Bridging Proposals: A Recipe for Future Conflict?

As of this writing, the bridging proposals suggested by outgoing President Clinton, and the tentative acceptance by Barak and Arafat of these proposals have not significantly altered the contours that precipitated the crisis over Jerusalem in September. One can see some amelioration of these conditions from the Palestinian perspective - namely enhanced control over the Arab neighbourhoods in the immediate vicinity of the Old City. But the main stumbling blocks remain: Israel‘s continued control over the ring of Jewish colonies around Jerusalem, the significant inclusion and expansion of Ma‘aleh Adumim to the approaches of Jericho, and the insistence of the Israelis (with some American backing) that the al-Haram area be jointly controlled. This is a recipe for disaster. Even if the Palestinians are compelled to accept it under duress, it does not augur well for the future. For it allows for the dismemberment of the West Bank into two zones, thus undermining the geographic continuity of the future state, and plants the seeds of another round of religious conflagration.

Rema Hammami teaches at Birzeit University.
Salim Tamari is the editor of the Jerusalem Quarterly File.

 

Endnotes

1These pages are condensed from a larger essay written by Rema Hammami and Salim Tamari on the Second Intifada that appears in the Journal of Palestine Studies (Washington, February 2001). return
2The most elaborate discussion of this position can be found in Mamdouh Nofal‘s Qissat Itiffaq Uslu (The Story of the Oslo Agreement),Ahliyyeh Publishers, Amman 1995.See especially "Peace or Settlement?" pp.289-298. return
3In a lecture given by MK Azmi Bishara on 24 October 2000 (Ramallah, Muwatin Institute; reported by al-Hayat al Jadida on 25 October) he pointed out that "Palestinian red lines"(al-Thawabit al-Filistiniyya ) a term often repeated by both Arafat and his opponents as guidelines for peace negotiations, were never taken seriously by the Israelis, and were seen as mere rhetoric, particularly where Jerusalem and settlements were concerned. return
4Quoted in al-Quds newspaper, 24 September 2000. return
5These details are based on an interview with Menahem Klein by Graham Usher, published in Publico, (Lisbon), 14 September 2000.  return
6Ramot, Givat Zeev, Maaleh Adumim, French Hill, Pizgat Ze‘ev, Gilo and Har Homa. return
7Which may remain a separate district, but part of Israeli territory.  return
8The outer ring includes Shu‘fat, Beit Hanina, and Walajeh, while the inner ring would include Sheikh Jarrah, Wadi al Joz, and Silwan. return
9Usher, ibid. return
10Usher, ibid. return
11  Azmi Bishara suggests that these Israeli proposals were made through the American conduit and not directly in order to retract them in case the Palestinians rejected them. More intriguingly, he suggests that it may have been in case Palestinians accepted them and an Israeli rightwing backlash were to develop against the Barak government. Bishara, op. cit. return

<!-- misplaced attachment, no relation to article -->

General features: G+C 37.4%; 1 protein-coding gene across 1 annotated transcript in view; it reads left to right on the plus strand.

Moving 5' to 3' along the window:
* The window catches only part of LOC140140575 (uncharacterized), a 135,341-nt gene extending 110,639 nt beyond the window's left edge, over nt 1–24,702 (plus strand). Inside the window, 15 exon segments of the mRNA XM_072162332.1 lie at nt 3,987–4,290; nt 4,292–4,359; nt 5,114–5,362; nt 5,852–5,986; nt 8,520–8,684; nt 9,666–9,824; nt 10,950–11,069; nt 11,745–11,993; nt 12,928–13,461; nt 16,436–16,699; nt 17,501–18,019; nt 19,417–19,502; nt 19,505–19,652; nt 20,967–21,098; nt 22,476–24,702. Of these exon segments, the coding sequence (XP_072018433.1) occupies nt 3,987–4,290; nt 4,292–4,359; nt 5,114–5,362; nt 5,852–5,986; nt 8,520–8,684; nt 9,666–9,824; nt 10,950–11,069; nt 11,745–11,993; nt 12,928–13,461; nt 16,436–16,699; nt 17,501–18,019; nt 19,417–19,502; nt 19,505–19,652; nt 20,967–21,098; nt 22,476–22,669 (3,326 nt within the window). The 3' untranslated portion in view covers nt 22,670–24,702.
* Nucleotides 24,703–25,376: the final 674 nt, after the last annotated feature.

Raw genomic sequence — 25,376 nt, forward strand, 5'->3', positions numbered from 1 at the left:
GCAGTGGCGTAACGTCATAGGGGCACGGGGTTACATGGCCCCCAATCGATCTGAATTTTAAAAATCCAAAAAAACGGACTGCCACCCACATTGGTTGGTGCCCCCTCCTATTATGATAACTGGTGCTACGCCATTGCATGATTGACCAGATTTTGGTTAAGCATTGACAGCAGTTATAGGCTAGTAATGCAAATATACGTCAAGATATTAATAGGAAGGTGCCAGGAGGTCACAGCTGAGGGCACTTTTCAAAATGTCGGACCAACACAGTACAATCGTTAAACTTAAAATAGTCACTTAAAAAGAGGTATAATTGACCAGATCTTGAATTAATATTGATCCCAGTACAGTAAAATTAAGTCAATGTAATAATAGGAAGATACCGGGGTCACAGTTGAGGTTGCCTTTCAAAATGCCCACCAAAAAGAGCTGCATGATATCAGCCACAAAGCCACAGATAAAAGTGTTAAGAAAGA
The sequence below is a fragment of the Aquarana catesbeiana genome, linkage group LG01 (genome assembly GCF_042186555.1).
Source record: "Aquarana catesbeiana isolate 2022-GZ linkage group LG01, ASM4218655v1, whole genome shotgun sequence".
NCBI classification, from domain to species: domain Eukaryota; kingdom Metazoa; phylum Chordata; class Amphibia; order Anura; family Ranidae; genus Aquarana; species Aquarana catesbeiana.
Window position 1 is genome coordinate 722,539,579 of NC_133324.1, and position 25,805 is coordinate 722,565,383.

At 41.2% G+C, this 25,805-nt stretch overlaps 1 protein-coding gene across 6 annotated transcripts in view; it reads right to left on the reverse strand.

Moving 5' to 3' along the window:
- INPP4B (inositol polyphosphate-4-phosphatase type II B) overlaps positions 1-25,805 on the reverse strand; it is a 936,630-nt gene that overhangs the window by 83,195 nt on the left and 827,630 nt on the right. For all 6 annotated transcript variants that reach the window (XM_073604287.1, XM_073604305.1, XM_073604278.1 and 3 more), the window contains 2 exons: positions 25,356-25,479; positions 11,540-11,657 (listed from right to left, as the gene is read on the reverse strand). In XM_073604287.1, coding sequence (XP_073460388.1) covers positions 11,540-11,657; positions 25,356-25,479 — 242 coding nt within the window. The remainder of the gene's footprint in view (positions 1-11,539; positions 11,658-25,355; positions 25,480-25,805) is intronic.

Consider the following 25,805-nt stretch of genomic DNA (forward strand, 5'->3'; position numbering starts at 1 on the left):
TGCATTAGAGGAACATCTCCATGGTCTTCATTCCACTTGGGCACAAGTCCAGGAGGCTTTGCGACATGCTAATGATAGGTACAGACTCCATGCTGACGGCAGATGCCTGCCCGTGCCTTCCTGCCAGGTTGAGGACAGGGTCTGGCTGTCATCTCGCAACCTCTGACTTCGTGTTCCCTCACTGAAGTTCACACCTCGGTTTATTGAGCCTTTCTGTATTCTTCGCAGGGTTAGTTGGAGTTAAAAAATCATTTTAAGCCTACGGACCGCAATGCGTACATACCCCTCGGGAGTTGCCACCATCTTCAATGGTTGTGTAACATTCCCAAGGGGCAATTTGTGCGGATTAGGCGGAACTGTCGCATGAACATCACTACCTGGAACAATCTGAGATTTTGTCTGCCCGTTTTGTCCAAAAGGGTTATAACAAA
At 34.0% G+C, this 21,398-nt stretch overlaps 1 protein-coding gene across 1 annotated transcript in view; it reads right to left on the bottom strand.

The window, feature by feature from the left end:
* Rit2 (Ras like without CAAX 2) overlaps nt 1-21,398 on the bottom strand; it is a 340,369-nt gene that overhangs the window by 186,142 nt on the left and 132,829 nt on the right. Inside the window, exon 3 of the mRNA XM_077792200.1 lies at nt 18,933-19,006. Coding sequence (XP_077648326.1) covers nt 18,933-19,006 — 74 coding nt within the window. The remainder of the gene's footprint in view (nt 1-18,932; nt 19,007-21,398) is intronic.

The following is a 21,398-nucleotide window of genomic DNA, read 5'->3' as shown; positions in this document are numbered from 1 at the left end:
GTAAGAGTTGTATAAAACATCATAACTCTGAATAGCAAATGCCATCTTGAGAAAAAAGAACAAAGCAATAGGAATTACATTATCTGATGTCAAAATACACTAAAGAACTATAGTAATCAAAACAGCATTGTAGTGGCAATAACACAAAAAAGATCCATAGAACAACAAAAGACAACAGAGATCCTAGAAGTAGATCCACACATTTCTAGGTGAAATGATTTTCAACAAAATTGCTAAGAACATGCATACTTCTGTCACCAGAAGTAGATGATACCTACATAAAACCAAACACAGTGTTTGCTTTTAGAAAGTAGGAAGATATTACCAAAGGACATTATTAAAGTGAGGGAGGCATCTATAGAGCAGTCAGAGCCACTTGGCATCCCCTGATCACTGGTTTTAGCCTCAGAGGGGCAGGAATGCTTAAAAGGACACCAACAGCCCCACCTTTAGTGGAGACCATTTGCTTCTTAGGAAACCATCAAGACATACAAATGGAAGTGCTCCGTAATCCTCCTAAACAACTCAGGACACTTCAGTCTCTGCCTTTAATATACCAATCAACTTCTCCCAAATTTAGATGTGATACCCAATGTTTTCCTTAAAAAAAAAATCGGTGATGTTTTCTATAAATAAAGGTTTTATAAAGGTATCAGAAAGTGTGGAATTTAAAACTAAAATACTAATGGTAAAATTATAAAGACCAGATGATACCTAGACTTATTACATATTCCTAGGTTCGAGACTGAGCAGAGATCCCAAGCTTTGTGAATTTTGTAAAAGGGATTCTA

12Akram Haniyyeh,The Camp David Papers, Ramallah:2000,al-Ayyam Publishers,pp.42-43 (Arabic edition). Additionally, some of the villages included in the outer ring were different as well as the to some degree the neighbourhoods included in the inner ring. return
13Usher,op.cit.According to Klein,"…but Arafat refused to compromise over the Arab neighbourhoods in East Jerusalem. He demanded full Palestinian sovereignty over each neighbourhood, including the Muslim, Christian and Armenian Quarters in the Old City. Above all, he insisted on full Palestinian sovereignty over the Haram el Sharif/Temple Mount compound. For him, this is an entirely Arab Muslim
site with no links to Jewish history or Judaism. It must come under Palestinian sovereignty, full and period". Also see Haniyyeh,op.cit. return
14Musical For a detailed discussion see Haniyyeh,op.cit,pp. 711-82. return
15Or as Israeli commentator Nahum Barnea delicately expressed it, they "would vote for the Palestinian parliament while living in Israeli territory".return
16Haniyyeh, op. cit., p. 43. return
17For example, Menahem Klein - like many analysts - makes a cursory mention of refugees as being a problematic area, and does not mention it as an obstacle to the ‘end of the conflict‘ formula.  return
18Uzi Benziman, "Corridors of Power - Battle Fatigue", Haaretz, 3 November 2000. There are other interesting details in this article. Later he says: "...Israel did not hear an authoritative announcement from Arafat that he was designating the Palestinian state alone (and not Israel) as the place where the refugees would be absorbed. Worse, Israeli and Palestinian sources confirm that Arafat made it clear that he would not sign an agreement declaring the end of the conflict as long as the right of return was not realized. At most, he would be ready to sign a statement declaring that there were no more claims on the subjects regarding which agreement had been reached." (p. B2) return
19This would explain why members of his cabinet, reportedly Yossi Beilin and Shlomo Ben Ami, were against the idea of shared sovereignty over the Haram area.  return
20Amnon Raz-Krakotzkin, "Different Aspects of the Bloody Events", in Between the Lines (Jerusalem), November 2000, pp. 10-14. return
21Quoted by Raz Krakotzkin, ibid. p. 12. return
22Ibid.return